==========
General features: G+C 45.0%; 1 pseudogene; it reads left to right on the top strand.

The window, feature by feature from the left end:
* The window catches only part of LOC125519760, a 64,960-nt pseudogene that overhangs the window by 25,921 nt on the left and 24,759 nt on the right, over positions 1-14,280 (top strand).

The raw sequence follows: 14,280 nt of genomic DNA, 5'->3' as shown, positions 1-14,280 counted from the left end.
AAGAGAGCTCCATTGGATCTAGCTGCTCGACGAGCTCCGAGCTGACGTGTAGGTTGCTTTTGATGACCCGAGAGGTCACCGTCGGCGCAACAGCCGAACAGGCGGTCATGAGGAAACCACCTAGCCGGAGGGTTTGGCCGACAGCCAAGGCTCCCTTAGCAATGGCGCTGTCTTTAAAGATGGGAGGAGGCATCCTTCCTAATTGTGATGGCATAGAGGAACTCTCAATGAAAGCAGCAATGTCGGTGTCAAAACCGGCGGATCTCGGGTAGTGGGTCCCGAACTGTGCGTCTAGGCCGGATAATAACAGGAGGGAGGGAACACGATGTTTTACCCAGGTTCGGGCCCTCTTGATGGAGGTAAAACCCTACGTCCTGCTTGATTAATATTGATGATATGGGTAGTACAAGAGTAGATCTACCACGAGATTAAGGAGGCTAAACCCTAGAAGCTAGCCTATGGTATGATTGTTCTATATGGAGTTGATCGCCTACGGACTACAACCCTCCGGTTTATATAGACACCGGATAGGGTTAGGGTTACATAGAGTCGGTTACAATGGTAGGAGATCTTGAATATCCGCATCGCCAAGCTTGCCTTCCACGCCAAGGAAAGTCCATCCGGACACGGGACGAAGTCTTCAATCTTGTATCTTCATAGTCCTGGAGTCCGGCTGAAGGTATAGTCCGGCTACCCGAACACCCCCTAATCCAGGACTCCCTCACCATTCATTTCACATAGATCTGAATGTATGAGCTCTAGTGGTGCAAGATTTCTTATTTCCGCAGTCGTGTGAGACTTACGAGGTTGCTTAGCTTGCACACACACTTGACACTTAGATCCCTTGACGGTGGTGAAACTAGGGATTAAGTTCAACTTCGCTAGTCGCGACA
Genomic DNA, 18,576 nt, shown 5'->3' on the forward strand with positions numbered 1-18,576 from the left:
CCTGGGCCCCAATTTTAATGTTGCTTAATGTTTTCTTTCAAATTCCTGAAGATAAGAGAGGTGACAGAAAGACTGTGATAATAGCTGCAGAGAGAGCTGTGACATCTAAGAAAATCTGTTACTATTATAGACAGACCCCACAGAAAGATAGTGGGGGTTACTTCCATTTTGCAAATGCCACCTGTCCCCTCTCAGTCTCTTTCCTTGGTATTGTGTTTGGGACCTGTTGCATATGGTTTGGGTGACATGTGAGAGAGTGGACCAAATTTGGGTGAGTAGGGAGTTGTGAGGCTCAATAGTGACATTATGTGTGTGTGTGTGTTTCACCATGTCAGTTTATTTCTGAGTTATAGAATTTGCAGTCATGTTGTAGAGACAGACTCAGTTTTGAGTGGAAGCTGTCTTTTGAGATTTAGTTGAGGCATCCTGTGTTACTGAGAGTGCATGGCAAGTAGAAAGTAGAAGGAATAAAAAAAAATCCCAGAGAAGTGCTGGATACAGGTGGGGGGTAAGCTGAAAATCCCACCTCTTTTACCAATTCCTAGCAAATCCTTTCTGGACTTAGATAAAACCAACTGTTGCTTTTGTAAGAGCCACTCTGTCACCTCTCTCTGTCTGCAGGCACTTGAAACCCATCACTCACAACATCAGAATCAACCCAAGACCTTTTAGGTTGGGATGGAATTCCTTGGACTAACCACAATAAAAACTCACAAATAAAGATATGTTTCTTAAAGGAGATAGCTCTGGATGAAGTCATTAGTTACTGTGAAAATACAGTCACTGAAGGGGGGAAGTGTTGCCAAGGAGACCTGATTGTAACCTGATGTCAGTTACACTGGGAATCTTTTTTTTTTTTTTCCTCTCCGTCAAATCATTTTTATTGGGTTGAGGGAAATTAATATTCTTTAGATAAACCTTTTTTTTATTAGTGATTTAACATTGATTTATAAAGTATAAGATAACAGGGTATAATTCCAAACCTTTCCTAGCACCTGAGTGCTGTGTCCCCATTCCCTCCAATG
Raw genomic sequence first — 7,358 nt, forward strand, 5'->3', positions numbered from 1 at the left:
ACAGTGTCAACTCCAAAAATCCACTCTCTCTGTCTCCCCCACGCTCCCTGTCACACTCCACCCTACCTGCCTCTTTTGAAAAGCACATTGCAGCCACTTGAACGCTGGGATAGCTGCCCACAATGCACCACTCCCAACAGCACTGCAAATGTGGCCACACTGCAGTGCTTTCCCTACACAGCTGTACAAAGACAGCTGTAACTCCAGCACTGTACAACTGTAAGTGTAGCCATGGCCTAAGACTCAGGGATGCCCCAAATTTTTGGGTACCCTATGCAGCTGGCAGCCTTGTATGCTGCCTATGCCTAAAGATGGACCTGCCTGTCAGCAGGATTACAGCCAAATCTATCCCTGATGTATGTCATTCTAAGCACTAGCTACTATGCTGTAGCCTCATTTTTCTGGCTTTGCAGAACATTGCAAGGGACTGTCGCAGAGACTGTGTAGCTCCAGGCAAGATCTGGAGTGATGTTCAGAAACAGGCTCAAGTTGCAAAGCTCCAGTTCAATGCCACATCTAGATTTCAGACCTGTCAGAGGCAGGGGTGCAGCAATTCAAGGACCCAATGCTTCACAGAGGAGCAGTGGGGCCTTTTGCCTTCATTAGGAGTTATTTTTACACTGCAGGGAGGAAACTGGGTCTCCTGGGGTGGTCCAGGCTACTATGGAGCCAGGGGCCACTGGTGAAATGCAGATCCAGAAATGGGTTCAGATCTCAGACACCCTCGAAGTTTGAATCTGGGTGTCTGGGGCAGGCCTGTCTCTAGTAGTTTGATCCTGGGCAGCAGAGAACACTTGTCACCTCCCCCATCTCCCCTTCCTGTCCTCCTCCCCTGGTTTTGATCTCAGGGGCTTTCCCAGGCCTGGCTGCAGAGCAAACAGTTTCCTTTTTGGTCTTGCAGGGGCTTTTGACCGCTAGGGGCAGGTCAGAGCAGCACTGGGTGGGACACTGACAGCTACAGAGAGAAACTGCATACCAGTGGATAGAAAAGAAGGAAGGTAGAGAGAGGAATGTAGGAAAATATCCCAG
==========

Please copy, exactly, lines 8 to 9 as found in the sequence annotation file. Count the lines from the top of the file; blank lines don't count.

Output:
Raw genomic sequence first — 7,358 nt, forward strand, 5'->3', positions numbered from 1 at the left:
ACAGTGTCAACTCCAAAAATCCACTCTCTCTGTCTCCCCCACGCTCCCTGTCACACTCCACCCTACCTGCCTCTTTTGAAAAGCACATTGCAGCCACTTGAACGCTGGGATAGCTGCCCACAATGCACCACTCCCAACAGCACTGCAAATGTGGCCACACTGCAGTGCTTTCCCTACACAGCTGTACAAAGACAGCTGTAACTCCAGCACTGTACAACTGTAAGTGTAGCCATGGCCTAAGACTCAGGGATGCCCCAAATTTTTGGGTACCCTATGCAGCTGGCAGCCTTGTATGCTGCCTATGCCTAAAGATGGACCTGCCTGTCAGCAGGATTACAGCCAAATCTATCCCTGATGTATGTCATTCTAAGCACTAGCTACTATGCTGTAGCCTCATTTTTCTGGCTTTGCAGAACATTGCAAGGGACTGTCGCAGAGACTGTGTAGCTCCAGGCAAGATCTGGAGTGATGTTCAGAAACAGGCTCAAGTTGCAAAGCTCCAGTTCAATGCCACATCTAGATTTCAGACCTGTCAGAGGCAGGGGTGCAGCAATTCAAGGACCCAATGCTTCACAGAGGAGCAGTGGGGCCTTTTGCCTTCATTAGGAGTTATTTTTACACTGCAGGGAGGAAACTGGGTCTCCTGGGGTGGTCCAGGCTACTATGGAGCCAGGGGCCACTGGTGAAATGCAGATCCAGAAATGGGTTCAGATCTCAGACACCCTCGAAGTTTGAATCTGGGTGTCTGGGGCAGGCCTGTCTCTAGTAGTTTGATCCTGGGCAGCAGAGAACACTTGTCACCTCCCCCATCTCCCCTTCCTGTCCTCCTCCCCTGGTTTTGATCTCAGGGGCTTTCCCAGGCCTGGCTGCAGAGCAAACAGTTTCCTTTTTGGTCTTGCAGGGGCTTTTGACCGCTAGGGGCAGGTCAGAGCAGCACTGGGTGGGACACTGACAGCTACAGAGAGAAACTGCATACCAGTGGATAGAAAAGAAGGAAGGTAGAGAGAGGAATGTAGGAAAATATCCCAG